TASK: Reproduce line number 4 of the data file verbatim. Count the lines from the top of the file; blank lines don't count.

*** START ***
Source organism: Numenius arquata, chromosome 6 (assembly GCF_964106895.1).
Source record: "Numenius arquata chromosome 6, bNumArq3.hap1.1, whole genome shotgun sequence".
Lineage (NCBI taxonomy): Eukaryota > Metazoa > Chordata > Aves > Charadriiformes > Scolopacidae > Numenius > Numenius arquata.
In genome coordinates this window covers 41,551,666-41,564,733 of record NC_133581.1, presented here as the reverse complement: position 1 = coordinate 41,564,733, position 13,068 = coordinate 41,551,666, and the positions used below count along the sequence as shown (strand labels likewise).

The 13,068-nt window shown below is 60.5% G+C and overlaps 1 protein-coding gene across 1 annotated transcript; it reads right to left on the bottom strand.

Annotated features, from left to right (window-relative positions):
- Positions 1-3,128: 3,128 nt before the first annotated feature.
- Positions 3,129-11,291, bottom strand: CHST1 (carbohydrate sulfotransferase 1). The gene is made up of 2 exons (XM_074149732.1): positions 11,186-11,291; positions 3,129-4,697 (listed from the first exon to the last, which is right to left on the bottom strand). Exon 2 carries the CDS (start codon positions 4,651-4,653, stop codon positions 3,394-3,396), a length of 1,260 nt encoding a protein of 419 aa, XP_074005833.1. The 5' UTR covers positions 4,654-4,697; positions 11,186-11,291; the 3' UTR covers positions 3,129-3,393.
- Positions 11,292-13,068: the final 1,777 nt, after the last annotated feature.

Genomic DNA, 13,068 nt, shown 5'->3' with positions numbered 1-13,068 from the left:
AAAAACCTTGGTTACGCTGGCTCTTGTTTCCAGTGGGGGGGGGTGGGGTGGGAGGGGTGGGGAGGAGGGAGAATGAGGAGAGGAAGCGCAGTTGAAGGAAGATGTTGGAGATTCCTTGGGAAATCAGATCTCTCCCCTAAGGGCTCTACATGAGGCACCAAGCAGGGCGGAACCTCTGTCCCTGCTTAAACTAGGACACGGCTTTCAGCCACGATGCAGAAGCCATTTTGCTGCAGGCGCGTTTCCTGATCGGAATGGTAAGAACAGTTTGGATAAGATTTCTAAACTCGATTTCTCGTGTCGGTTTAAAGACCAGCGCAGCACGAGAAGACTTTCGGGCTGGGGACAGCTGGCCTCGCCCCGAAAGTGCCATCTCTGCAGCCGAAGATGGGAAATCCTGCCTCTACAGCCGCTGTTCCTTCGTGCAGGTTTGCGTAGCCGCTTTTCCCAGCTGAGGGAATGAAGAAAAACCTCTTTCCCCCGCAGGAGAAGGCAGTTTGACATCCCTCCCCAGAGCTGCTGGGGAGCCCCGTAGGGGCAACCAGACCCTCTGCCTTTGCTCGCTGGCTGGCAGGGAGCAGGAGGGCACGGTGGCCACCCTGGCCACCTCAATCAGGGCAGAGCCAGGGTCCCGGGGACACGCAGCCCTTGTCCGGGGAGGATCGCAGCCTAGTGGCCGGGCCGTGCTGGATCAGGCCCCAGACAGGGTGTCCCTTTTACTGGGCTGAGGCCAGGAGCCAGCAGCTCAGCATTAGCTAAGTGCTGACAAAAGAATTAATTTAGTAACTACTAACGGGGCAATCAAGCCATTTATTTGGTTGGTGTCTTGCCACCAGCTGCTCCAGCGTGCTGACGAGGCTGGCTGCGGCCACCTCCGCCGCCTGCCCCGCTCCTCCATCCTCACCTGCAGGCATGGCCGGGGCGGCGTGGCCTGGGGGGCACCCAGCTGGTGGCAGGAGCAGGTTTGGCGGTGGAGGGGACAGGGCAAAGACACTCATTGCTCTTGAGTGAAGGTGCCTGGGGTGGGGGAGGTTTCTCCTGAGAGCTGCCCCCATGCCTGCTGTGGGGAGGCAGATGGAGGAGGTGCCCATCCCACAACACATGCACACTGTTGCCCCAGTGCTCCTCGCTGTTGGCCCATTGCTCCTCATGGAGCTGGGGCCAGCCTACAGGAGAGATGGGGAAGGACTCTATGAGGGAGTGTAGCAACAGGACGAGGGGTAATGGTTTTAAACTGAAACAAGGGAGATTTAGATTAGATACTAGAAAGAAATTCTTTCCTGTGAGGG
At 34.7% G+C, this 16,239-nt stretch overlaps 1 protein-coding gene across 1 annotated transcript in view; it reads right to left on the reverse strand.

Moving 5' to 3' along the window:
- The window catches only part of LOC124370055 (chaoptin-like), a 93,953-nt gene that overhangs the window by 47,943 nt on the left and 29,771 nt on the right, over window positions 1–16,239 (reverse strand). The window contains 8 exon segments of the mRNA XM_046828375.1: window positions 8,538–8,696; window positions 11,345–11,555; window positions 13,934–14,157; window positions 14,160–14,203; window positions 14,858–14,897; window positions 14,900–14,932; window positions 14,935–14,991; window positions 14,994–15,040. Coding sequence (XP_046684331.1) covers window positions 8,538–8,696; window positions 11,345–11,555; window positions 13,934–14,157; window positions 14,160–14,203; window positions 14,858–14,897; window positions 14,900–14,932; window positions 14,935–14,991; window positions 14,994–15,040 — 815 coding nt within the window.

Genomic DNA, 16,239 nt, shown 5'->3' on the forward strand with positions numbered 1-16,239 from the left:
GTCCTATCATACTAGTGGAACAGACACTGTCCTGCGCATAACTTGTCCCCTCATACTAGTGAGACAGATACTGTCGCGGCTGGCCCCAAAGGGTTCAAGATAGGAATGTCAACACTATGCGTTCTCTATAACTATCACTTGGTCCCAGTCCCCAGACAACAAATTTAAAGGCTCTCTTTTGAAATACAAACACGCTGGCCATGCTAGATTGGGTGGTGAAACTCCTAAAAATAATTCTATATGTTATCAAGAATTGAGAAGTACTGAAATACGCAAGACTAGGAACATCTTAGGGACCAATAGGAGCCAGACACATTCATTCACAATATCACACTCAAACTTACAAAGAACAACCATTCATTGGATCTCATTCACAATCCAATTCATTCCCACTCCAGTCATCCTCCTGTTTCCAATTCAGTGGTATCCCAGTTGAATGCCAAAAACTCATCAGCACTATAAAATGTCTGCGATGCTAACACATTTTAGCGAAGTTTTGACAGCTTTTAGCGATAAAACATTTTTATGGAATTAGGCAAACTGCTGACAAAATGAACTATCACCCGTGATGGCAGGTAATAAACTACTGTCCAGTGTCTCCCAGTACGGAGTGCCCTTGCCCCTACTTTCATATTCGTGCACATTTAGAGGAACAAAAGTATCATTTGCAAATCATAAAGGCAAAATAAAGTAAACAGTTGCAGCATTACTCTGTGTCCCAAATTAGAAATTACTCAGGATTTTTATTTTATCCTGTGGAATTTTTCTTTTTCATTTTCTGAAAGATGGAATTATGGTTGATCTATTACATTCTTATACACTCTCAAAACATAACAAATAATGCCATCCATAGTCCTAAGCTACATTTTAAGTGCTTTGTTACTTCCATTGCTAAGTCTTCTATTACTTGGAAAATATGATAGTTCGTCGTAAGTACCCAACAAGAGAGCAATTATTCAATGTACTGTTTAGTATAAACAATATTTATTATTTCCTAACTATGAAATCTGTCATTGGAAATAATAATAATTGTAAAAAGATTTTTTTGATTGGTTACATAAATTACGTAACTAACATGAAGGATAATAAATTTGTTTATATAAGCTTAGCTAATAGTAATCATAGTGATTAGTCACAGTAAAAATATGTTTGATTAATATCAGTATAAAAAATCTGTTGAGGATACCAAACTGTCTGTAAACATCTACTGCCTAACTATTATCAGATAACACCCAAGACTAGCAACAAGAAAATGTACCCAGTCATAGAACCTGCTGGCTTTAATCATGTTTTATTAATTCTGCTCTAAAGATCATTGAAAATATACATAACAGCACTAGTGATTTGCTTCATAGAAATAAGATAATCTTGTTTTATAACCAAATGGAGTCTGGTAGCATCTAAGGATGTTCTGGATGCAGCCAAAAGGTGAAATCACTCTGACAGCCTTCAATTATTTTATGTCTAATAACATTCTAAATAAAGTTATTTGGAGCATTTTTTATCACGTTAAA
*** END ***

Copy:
In genome coordinates this window covers 41,551,666-41,564,733 of record NC_133581.1, presented here as the reverse complement: position 1 = coordinate 41,564,733, position 13,068 = coordinate 41,551,666, and the positions used below count along the sequence as shown (strand labels likewise).